Laredo's International Bancshares Has Rio Grande Designs

By Zack, Jeffrey | American Banker, February 6, 1995 | Go to article overview

Laredo's International Bancshares Has Rio Grande Designs


Zack, Jeffrey, American Banker


Dennis E. Nixon of International Bancshares in Laredo, Tex., was a big booster of the North American Free Trade Agreement, and it's easy to see why.

At a Glance INTERNATIONAL BANCSHARES

  Headquarters     Laredo, Texas
        Assets     $2.7 billion

     Employees     800

     Return on     1.64%(*)

average assets

     Return on     21.68%(*)

average equity

(*)Nine months ended Sept. 30, 1994.

His $2.7 billion-asset, multibank holding company has grown up along the U.S.-Mexico border, helping to facilitate trade between the two countries and beyond.

While the recent collapse of the Mexican peso has dampened spirits and brought new economic worries to the border, Mr. Nixon remains confident in the border region's long-term economic health.

"Normally when we have these peso devaluations we see a very quick reduction in retail sales in the border area," which lasts until the sticker shock wears off, said Mr. Nixon, International Bancshares' chairman and chief executive.

The current crisis is different, he noted, because the floating of the Mexican currency caused a greater degree of unpredictability than in previous devaluations. Further, it's not clear that the Mexican government's plans to stabilize the economy will succeed.

"Hopefully [the Mexican government] will get a program to again attract foreign capital," the banker said.

While he doesn't expect the Mexican situation to have an impact on his bank's earnings, Mr. Nixon conceded the devaluation "has created a big bump in the road."

Still, International Bancshares isn't planning to back off its plan to open a bank in Monterrey, Mexico, about 150 miles south of Laredo. It has received approval from American regulators and is awaiting a decision from Mexico.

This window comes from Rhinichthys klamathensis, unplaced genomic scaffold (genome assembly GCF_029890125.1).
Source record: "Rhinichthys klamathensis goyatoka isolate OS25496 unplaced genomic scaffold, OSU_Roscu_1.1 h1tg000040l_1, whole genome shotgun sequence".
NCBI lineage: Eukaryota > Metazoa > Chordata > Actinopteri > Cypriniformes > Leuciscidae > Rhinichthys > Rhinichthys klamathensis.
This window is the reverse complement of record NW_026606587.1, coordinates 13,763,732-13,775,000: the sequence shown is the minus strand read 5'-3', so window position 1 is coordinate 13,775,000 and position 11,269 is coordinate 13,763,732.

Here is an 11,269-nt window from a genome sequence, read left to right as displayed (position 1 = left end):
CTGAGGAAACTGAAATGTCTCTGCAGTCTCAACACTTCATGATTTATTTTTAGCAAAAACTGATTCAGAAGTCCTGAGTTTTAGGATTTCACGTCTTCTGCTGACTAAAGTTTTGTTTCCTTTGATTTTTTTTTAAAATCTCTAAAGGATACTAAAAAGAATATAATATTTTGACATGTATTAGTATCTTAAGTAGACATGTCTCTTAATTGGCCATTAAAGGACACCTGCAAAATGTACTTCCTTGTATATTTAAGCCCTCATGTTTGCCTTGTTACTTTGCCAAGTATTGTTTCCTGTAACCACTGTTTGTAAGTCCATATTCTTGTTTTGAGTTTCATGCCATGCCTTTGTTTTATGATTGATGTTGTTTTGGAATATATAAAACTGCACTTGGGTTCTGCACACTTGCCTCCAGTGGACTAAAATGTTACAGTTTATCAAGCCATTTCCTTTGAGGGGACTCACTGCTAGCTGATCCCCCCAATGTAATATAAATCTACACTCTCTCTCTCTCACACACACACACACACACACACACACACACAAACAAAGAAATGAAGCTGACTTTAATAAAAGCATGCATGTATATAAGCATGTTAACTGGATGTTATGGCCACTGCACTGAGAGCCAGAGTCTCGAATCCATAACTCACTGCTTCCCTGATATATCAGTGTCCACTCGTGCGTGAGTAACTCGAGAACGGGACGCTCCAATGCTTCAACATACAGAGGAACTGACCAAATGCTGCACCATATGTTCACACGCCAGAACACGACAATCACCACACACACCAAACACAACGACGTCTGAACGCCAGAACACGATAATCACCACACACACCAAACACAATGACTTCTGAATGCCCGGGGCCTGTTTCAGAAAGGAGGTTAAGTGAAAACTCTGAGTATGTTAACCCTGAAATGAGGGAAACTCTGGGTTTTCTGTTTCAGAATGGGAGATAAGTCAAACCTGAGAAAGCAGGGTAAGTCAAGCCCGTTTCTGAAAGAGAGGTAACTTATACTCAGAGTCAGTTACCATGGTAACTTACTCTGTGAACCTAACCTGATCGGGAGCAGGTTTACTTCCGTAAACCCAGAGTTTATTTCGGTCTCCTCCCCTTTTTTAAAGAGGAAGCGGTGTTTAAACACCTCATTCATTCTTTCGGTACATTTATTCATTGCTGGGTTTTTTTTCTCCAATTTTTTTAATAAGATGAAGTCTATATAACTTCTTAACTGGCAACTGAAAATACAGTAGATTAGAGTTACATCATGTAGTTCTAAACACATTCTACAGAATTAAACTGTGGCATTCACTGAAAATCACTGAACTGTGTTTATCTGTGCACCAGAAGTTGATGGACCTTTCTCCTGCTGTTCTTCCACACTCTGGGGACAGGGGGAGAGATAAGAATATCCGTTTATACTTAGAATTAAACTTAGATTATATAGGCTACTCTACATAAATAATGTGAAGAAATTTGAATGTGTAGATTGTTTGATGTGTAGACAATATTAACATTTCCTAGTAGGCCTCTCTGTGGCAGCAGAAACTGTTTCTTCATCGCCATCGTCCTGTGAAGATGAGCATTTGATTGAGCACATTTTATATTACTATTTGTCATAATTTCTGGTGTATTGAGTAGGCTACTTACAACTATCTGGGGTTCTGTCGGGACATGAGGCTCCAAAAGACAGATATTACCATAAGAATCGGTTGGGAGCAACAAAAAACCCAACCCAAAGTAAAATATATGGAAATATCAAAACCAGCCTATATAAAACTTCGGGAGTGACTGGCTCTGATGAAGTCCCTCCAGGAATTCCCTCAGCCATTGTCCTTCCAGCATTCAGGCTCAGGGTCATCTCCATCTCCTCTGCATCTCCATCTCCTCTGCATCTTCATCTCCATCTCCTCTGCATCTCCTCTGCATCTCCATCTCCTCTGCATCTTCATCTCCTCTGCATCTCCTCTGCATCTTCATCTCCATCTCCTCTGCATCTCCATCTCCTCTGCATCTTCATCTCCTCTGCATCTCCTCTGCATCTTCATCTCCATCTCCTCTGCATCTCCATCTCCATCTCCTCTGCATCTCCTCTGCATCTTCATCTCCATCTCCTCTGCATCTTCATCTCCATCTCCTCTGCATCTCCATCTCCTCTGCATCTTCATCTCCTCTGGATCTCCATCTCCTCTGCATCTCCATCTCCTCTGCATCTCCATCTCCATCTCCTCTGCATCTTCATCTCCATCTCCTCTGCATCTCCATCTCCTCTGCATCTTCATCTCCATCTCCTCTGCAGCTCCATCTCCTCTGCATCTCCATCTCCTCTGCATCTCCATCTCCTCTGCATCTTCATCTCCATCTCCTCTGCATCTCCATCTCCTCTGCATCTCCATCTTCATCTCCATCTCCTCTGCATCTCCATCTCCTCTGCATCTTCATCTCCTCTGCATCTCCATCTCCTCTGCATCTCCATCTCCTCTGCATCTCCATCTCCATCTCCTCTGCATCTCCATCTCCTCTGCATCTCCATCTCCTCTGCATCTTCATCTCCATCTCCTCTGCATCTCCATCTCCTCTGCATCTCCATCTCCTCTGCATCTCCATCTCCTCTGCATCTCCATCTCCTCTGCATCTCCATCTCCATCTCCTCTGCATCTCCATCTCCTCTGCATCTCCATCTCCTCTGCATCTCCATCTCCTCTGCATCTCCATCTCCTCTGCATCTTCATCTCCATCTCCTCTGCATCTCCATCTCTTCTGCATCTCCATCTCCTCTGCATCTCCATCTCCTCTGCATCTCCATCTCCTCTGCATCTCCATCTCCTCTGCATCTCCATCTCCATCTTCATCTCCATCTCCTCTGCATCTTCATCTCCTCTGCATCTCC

Nafta makes this move possible, Mr. Nixon said.

"Trade between Mexico and the United States had been growing rapidly over the last decade," he said. "And if we didn't recognize it and memorialize it in a proper agreement, I don't think it would have been able to continue moving forward at the level we all hoped it would be."

Down the road, International Bancshares--the largest bank headquartered along the Rio Grande and the second-largest banking company based in Texas--is poised to benefit from freer trade. Mr. Nixon said some 750 of the bank's 800 employees speak Spanish as well as English. The company, which is closely held by predominately Hispanic-American investors, is also the largest minority-owned bank in the U.S.

"The rate of growth in Latin America far exceeds the rate of growth in, say, Europe. It's more in line with the rate in Asia," he said. "Why would we want to go to trade in Asia when we've got an opportunity right here on our doorstep?"

"People will be able to access and piggyback, for lack of a better word, off of our resource base, our experience, our skills, and our people network," he said. "If somebody comes in from McAllen or Brownsville or San Antonio and needs help [in the Mexican marketplace], our staff and facilities can make that happen."

If his bank's history is any indication, Mr. Nixon has reason to be optimistic. In 1975, when he was 33 years old, Mr. Nixon was named CEO of International Bank of Commerce, at the time a nine-year-old institution with about $40 million of assets. Since then, he has guided the bank through a rapid expansion marked by de novo openings in the 1980s and a string of acquisitions in the first half of the 1990s.

Today, the company has four bank subsidaries with 34 branches as well as a life insurance company and an export trading unit. About 70% of its business is with commercial customers; the remaining 30% are consumers.

International Bancshares has earned kind words from other bankers. Robert S. …

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